Ethics Opinon 1983-6
The San Diego County Volunteer Lawyer Program has requested an opinion from the Ethics Committee on the following questions: Attorney A is referred a case under the auspices of the Volunteer Lawyer Program. After working on the case for a period of time on a volunteer basis, Attorney A learns that the client in fact has funds sufficient to pay for legal services.
1. May Attorney A begin billing the client for legal services?
2. May Attorney A bill the client for past legal services rendered?
Attorney A may not under any circumstances bill his client for past legal services which were rendered under the auspices of the San Diego County Volunteer Lawyer Program (hereinafter "the Program"). Attorney A should promptly notify the client that he is not eligible for the Program, and should also advise program officials. Attorney A should further advise his client that he has the right to retain any attorney of his choice, and may not solicit the client's business. However, if specifically requested by the client to continue with the representation on a paying basis, and if an arms length agreement as to future fees is reached, Attorney A may enter a retainer agreement with the client after the client withdraws from the Program. Attorney A may bill only for services rendered after the client withdrew from the Program.
In March 1983, the San Diego County Bar Association and other sponsoring organizations created the San Diego County Volunteer Lawyer Program. The Program is a California non-profit corporation designed to provide free legal services to indigent clients. Well over 300 San Diego attorneys have volunteered to participate in this worthy and necessary program. The Program itself is not the attorney of record for the indigent client; the volunteer personally serves as attorney of record.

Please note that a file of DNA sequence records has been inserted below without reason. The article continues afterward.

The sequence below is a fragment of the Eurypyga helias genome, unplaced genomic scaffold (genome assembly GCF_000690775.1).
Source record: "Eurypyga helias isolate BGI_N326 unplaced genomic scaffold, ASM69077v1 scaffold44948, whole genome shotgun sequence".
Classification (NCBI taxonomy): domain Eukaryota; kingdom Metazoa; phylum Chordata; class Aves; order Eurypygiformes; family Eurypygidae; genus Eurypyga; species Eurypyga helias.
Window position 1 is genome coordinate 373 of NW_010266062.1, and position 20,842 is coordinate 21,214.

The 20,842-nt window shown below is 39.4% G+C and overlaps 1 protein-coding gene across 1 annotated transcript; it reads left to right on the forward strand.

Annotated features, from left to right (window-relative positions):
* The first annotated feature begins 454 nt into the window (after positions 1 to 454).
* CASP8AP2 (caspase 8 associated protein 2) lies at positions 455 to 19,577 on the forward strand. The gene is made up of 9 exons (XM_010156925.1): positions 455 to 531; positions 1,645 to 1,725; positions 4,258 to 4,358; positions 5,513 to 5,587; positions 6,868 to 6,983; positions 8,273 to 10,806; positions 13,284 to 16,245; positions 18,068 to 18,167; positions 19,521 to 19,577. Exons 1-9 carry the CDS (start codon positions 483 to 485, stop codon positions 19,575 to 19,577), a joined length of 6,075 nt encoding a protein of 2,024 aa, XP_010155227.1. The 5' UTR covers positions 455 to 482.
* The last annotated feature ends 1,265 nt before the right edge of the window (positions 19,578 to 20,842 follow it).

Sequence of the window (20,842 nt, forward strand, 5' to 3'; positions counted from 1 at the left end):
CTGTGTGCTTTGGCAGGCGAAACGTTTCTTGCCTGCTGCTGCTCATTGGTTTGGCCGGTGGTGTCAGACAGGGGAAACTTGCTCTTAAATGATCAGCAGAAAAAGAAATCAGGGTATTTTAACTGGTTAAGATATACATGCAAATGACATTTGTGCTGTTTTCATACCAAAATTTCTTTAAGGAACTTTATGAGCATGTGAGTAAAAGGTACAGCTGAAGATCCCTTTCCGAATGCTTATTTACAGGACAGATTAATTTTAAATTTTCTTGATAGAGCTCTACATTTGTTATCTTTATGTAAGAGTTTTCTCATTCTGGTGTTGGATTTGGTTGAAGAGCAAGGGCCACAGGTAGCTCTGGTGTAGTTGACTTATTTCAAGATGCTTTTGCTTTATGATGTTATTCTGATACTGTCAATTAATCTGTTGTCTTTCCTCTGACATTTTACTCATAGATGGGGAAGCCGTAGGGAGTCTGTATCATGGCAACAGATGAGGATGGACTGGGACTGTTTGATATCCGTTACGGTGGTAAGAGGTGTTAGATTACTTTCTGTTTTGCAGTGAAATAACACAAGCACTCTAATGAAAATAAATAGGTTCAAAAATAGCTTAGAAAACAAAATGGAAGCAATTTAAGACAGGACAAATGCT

A. PARTICIPATION IN THE PROGRAM
Both the California State Bar Act and the ABA Code of Professional Responsibility strongly encourage participation in volunteer lawyer programs to provide legal services to the poor. See State Bar Act Rule 6210; California Rules of Professional Conduct 2-102. Indeed, ABA Code Ethical Consideration 2-26 aptly notes:
"Historically the need for legal services for those unable to pay reasonable fees has been met in part by lawyers who have donated their services and accepted court appointments on behalf of such individuals. The basic responsibility for providing legal services for those unable to pay ultimately rests upon the individual lawyer, and personal involvement in the problems of the disadvantaged can be one of the most rewarding experiences in the life of a lawyer. Every lawyer, regardless of professional prominence or professional workload, should find the time to participate in serving the disadvantaged. The rendition of free legal services to those unable to pay reasonable fees continues to be an obligation of each lawyer, but the efforts of the individual lawyers are often not enough to meet the need. Thus it has been necessary for the profession to institute additional programs to provide legal services. Accordingly, legal aid officers, lawyer referral services, and other related programs have been developed, and others will be developed, by the profession. Every lawyer should support all proper efforts to meet this need for legal services."